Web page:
Discover more from The Alaska Memo by Matt Buxton
'The harm suffered by the public was substantial'
A pretty big fine for a pretty big lie.
Happy Friday, Alaska! It’s Sept. 15.
In this edition: Alaska campaign regulators released their report on the sprawling campaign targeting the state’s open primary and ranked-choice voting system for repeal. That’d be the one utilizing a “church” in Washington for what are definitely totally legitimate reasons. It recommends particularly hefty fines for a litany of failures to follow election laws, with the most severe saved for a $90,000 contribution that the lead backer filtered through said church. Also, a look at what it says about the state of campaigning in Alaska and the campaign itself. Also, we’ll close it out with the reading list and weekend watching.
Current mood: 😡
Programming note: Whew! It’s been a summer of a lot of travel—everyone’s getting married!—but things are starting to settle down on my end, and I’m looking forward to what will hopefully be a more regular posting schedule.
‘The harm suffered by the public was substantial’
The tangled web of campaigns working to overturn Alaska’s open primaries and ranked-choice voting system—led by a group calling itself Alaskans for Honest Elections—lied to the public and violated a litany of state election laws. That’s according to a report by state campaign finance regulators, which recommended nearly $60,000 fines against the Alaskans for Honest Elections, its organizers and several groups in its orbit.
The long list of violations is laid out over the course of the 31-page report. It boils down to a general disregard for the basic tenets of Alaska campaign disclosure laws. There are failures to register as campaign groups, failures to report expenditures in a timely fashion, and failures to include accurate “paid for by” disclaimers.
The staff report recommends the commissioners impose $59,205 in fines out of a statutory maximum of $343,000, chalking most of it up to the inexperience of first-time filers. That’s not all that unusual. Most campaign fines in Alaska accrue daily, resulting in sky-high maximum penalties regularly reduced by the time they’re imposed. Still, nearly $60,000 in penalties is high by even APOC standards.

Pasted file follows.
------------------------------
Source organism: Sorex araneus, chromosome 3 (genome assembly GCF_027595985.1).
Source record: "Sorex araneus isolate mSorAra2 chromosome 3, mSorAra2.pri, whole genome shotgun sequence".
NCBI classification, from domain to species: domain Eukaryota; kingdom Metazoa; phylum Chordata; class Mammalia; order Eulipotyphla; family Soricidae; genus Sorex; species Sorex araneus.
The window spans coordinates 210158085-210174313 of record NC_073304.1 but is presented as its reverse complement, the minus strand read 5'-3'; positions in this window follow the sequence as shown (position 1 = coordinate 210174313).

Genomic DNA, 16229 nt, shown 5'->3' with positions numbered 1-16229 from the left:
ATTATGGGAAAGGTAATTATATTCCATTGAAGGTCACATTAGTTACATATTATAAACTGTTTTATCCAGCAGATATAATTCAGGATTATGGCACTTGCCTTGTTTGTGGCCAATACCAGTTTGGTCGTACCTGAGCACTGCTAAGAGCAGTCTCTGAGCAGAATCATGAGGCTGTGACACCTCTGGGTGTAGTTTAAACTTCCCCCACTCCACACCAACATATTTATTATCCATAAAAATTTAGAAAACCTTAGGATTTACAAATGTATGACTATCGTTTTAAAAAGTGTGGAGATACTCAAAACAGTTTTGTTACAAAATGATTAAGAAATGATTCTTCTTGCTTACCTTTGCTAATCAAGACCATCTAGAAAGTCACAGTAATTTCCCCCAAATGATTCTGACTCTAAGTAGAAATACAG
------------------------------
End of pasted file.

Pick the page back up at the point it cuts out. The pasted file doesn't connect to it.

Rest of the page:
But perhaps the most eye-popping violation is a $90,000 contribution that far-right activist Art Mathias illegally masked by filtering it through the Ranked Choice Education Association, which is preposterously set up as a church in Washington state, and into Alaskans for Honest Elections. One of the most fundamental purposes of Alaska’s campaign disclosure laws is to understand who is working to influence our elections, who’s funding them and how they’re spending that money. Here, Mathias masked his contribution while publicly claiming a broad support network.
APOC staff said that was no mistake or the result of inexperienced filers.
“A contribution must be made in the name of the true source of the money or thing of value – a person may not contribute using the name of another; or use a third-party conduit,” explained the report, reviewing their findings from the investigation. “On these facts, staff concludes that the weight of the evidence establishes that Mr. Mathias contributed his funds to RCEA knowing that they would be repurposed to support AHE through contributions as needed and thereby violated (state law).”
While the original complaint accused Mathias and his allies of setting up the Ranked Choice Education Association to obtain tax breaks for their election contributions, the APOC report notes that it’s well outside its power to investigate. Alaskans for Better Elections, the group that filed the initial complaint, said in a news release that it has since filed a complaint with the IRS.